Snow peak in my humble opinion make very nice airguns especially considering the price. My PP700 is from them for instance; once adjusted it can stand next to any high end PCP. I am a springer guy and would not even have considered a pcp if it was not that cheap.

        But let me tell you about coffee. It can be an illustrative story to what I feel about airguns.

        I like gourmet coffee; I have a whole process, I care about the right fluff in the milk and I know exactly how to make it just perfect. I have studied the chemistry of coffee and have more kinds of coffee making paraphernalia than I should like to admit (being a straight guy).

        But when I go to a regular diner and get the regular old stuff I don’t complain about it. Why would I? They don’t care about the same things I do. I simply enjoy coffee, also that coffee. Otherwise I would have had tea.

        I can still enjoy an air rifle from china, even if it does not have a ‘match trigger’. I can make it work, because I like shooting airguns, any kind I can get my grubby little hands on really.
        Sure vintage match rifles are in a league of their own as far as workmanship goes, I totally agree. But I am pretty glad there are other flavors to try also! If only to make me appreciate the flavor I enjoy most myself.

        To me, there even is a perverse pleasure in adjusting and making small modifications to Chinese airguns to have them shoot quite close to their fancy counterparts for a fraction of the price.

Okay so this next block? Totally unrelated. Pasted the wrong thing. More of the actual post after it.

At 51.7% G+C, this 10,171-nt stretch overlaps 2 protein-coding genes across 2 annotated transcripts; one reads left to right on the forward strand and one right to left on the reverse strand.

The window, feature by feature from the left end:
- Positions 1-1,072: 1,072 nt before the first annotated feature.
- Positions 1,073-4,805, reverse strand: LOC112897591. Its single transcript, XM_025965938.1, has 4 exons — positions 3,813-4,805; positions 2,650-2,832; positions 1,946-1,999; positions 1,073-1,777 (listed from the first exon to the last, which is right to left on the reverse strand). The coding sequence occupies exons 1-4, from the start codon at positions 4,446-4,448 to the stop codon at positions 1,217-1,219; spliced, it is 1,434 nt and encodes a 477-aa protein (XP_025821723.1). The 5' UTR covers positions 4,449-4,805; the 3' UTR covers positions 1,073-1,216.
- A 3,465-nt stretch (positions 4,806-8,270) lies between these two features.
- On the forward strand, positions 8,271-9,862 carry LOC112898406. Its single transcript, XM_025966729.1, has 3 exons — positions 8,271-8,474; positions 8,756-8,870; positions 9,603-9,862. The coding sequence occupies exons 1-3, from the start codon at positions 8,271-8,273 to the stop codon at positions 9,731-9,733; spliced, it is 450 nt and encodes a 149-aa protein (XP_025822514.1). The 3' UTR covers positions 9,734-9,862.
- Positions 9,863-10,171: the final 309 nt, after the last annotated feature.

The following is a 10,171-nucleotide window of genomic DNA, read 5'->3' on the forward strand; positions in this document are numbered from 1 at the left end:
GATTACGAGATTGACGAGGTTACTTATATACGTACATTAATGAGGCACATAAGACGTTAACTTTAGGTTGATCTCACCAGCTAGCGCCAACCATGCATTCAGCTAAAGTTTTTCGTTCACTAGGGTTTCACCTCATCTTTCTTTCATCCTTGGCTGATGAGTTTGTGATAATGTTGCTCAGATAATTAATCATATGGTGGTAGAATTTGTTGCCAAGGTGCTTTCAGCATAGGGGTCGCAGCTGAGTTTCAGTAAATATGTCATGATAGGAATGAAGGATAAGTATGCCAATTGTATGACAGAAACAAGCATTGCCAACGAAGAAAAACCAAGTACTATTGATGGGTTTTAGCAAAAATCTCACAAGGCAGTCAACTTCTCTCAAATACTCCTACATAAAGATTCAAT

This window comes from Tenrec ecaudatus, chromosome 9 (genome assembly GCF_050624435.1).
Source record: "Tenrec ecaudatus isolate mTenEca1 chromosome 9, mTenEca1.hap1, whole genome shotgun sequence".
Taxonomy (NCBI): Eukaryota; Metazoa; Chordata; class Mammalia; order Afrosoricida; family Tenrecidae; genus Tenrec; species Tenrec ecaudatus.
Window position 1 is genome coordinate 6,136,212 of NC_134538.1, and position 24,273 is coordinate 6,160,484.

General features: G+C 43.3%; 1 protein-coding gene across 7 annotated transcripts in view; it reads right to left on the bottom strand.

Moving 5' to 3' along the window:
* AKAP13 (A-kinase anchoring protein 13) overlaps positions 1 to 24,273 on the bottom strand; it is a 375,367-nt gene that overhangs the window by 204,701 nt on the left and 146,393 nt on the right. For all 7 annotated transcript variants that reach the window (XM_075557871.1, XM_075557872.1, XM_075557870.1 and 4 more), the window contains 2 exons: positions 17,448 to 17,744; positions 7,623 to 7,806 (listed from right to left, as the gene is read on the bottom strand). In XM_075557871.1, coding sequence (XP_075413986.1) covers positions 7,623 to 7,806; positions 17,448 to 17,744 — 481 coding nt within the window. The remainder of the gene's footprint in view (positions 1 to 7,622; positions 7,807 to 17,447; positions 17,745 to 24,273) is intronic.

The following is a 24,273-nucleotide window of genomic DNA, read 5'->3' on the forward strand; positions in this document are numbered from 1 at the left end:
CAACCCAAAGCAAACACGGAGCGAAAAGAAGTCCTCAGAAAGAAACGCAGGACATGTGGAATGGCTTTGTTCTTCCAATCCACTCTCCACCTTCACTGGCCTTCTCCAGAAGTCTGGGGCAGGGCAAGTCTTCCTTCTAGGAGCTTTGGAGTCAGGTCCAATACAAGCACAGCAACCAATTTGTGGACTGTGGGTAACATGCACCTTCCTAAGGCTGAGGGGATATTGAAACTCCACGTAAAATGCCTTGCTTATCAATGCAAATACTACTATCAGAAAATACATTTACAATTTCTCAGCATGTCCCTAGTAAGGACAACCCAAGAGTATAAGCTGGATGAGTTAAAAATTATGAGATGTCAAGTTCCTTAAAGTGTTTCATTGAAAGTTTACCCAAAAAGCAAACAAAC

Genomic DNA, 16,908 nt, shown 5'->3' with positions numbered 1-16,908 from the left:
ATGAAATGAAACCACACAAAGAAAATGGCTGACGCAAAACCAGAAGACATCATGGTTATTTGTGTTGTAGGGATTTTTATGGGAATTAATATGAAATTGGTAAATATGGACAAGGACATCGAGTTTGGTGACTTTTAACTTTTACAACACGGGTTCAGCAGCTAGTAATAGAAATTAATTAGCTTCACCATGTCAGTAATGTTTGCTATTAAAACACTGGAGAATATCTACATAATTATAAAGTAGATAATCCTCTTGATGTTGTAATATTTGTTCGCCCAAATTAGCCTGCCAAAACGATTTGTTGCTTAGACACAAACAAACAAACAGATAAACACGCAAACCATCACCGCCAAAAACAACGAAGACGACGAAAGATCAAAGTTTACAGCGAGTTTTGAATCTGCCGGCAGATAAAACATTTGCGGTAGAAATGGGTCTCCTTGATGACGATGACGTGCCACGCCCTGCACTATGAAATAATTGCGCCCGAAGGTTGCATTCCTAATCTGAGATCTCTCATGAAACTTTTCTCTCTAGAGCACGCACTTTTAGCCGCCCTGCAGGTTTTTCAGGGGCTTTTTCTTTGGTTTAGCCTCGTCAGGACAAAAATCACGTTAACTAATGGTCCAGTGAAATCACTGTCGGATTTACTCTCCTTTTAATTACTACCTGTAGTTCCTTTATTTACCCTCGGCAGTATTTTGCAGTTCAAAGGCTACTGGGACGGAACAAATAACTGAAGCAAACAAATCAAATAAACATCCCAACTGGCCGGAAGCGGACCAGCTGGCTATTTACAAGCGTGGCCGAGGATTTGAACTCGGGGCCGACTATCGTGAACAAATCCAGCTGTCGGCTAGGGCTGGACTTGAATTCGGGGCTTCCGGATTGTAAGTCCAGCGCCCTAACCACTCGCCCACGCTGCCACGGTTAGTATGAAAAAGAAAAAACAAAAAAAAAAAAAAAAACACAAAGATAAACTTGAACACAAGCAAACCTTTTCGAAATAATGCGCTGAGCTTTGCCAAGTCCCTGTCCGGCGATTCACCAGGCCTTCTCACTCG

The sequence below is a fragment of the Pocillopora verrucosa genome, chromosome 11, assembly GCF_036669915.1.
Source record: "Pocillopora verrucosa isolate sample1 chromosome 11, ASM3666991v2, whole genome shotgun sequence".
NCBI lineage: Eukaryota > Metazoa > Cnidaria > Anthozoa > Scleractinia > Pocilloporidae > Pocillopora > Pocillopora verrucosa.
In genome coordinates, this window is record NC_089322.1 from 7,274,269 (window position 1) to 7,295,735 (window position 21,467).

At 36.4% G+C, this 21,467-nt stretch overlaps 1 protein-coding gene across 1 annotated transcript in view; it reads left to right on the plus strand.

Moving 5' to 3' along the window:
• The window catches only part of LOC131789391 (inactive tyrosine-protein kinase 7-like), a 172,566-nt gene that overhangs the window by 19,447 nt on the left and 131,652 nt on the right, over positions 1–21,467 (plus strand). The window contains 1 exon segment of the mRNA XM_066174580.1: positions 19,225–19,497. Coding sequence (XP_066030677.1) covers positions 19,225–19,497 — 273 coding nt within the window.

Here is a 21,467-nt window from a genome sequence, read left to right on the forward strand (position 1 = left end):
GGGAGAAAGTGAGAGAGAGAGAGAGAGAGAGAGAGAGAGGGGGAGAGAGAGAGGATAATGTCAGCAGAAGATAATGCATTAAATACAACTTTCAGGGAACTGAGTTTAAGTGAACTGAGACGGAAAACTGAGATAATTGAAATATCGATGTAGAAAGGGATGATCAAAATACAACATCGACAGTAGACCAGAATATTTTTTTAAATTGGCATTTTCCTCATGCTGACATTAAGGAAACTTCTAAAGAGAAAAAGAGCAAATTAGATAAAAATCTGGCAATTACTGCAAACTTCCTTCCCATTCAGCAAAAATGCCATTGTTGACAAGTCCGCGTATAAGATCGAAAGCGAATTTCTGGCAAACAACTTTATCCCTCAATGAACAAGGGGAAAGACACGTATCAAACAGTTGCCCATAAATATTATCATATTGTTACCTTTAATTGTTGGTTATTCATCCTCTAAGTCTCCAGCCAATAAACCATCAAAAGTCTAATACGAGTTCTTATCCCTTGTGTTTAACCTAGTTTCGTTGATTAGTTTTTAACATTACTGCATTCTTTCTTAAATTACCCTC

All the best,

        Carel



        • Hi Carel,

          LOL! Wang Po Industries is my personal way of saying “Made In China”.

          My personal history with airguns of Chinese origin has been rather abysmal. It is my understanding that their quality controls are improving, but from what I have seen/heard from other reviewers they still have a little way to go.

          I have bought airguns that had serious quality control issues before. A few years ago I bought one of the “new” Webley Tomahawks. For the price I could not go wrong. If I was dissatisfied with what I could accomplish with my tinkering, I could just throw it over the hill and not feel bad about it. This air rifle is a lot more expensive.

          The good thing about the plethora of airguns coming out of Wang Po Industries is their quality is improving so they can compete and others are keeping their prices down so they can compete. A win/win for us.

          I do not buy food in the restaurant that I can prepare at home.


  3. ” Over the years you have sold many antique and vintage European air rifles, almost all of which have extremely fine triggers. What went wrong? ”

    Modern society and the threat of law suits.


  4. I did not know an Italian group owned Stoeger, and now it makes sense to me why the S400 hundred stock inserts
    are so colorful and festive looking on a rifle.
    I have found my little pcp Bandit to have at least as good accuracy as my R10 at 25yds, so I know the barrel is good on that one, I wouldn’t sell it now, and I put the wood grips back on, way more comfortable for extended shooting sessions than the Sig pistol frame that I tried on it. Those JSB almost fly themselves right where you want ’em. I hope this one can cook too.
    Rob


  5. B.B.,

    This is promising to be a best buy at this time if one can overlook the trigger and if this one had acceptable accuracy in the next report. Too bad I can’t find anything in the PyramydAir Catalog that could replace the discontinued Beeman Kodiaks. You could possibly try the JSB Match Diabolo Exact Jumbo Monster which is a current example of a heavy pellet for this powerplant for the accuracy test.

    Siraniko

    PS. Section RWS Superdome First sentence: Ay (At) 14.5 grains, the RWS Superdome is a pellet I would expect to shoot in this rifle. I was imagining the Fonz doing the report when I read that line.